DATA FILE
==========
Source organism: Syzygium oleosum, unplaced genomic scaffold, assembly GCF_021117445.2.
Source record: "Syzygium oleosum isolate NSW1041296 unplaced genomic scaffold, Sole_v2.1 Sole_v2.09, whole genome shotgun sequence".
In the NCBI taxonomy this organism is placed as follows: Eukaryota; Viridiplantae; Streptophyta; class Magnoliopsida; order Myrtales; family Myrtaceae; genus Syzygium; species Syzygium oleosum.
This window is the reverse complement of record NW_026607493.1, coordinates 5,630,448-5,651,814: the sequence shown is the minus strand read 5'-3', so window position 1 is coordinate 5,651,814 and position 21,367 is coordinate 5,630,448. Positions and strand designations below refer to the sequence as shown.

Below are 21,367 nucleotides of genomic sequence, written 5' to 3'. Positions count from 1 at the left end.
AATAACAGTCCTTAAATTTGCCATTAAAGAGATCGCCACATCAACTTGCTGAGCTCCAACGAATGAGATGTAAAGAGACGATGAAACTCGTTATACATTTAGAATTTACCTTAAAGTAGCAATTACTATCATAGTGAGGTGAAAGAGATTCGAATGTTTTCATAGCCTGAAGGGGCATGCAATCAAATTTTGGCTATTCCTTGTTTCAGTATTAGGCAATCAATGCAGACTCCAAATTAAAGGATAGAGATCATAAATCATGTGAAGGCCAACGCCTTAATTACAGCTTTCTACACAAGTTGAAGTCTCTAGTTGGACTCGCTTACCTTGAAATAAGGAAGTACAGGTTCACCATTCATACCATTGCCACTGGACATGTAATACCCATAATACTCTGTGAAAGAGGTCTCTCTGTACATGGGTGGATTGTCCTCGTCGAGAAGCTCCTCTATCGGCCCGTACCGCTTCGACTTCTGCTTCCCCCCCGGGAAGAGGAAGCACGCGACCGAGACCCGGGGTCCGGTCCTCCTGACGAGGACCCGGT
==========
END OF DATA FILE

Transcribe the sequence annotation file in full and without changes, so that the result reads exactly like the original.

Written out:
Source organism: Syzygium oleosum, unplaced genomic scaffold, assembly GCF_021117445.2.
Source record: "Syzygium oleosum isolate NSW1041296 unplaced genomic scaffold, Sole_v2.1 Sole_v2.09, whole genome shotgun sequence".
In the NCBI taxonomy this organism is placed as follows: Eukaryota; Viridiplantae; Streptophyta; class Magnoliopsida; order Myrtales; family Myrtaceae; genus Syzygium; species Syzygium oleosum.
This window is the reverse complement of record NW_026607493.1, coordinates 5,630,448-5,651,814: the sequence shown is the minus strand read 5'-3', so window position 1 is coordinate 5,651,814 and position 21,367 is coordinate 5,630,448. Positions and strand designations below refer to the sequence as shown.

Below are 21,367 nucleotides of genomic sequence, written 5' to 3'. Positions count from 1 at the left end.
AATAACAGTCCTTAAATTTGCCATTAAAGAGATCGCCACATCAACTTGCTGAGCTCCAACGAATGAGATGTAAAGAGACGATGAAACTCGTTATACATTTAGAATTTACCTTAAAGTAGCAATTACTATCATAGTGAGGTGAAAGAGATTCGAATGTTTTCATAGCCTGAAGGGGCATGCAATCAAATTTTGGCTATTCCTTGTTTCAGTATTAGGCAATCAATGCAGACTCCAAATTAAAGGATAGAGATCATAAATCATGTGAAGGCCAACGCCTTAATTACAGCTTTCTACACAAGTTGAAGTCTCTAGTTGGACTCGCTTACCTTGAAATAAGGAAGTACAGGTTCACCATTCATACCATTGCCACTGGACATGTAATACCCATAATACTCTGTGAAAGAGGTCTCTCTGTACATGGGTGGATTGTCCTCGTCGAGAAGCTCCTCTATCGGCCCGTACCGCTTCGACTTCTGCTTCCCCCCCGGGAAGAGGAAGCACGCGACCGAGACCCGGGGTCCGGTCCTCCTGACGAGGACCCGGT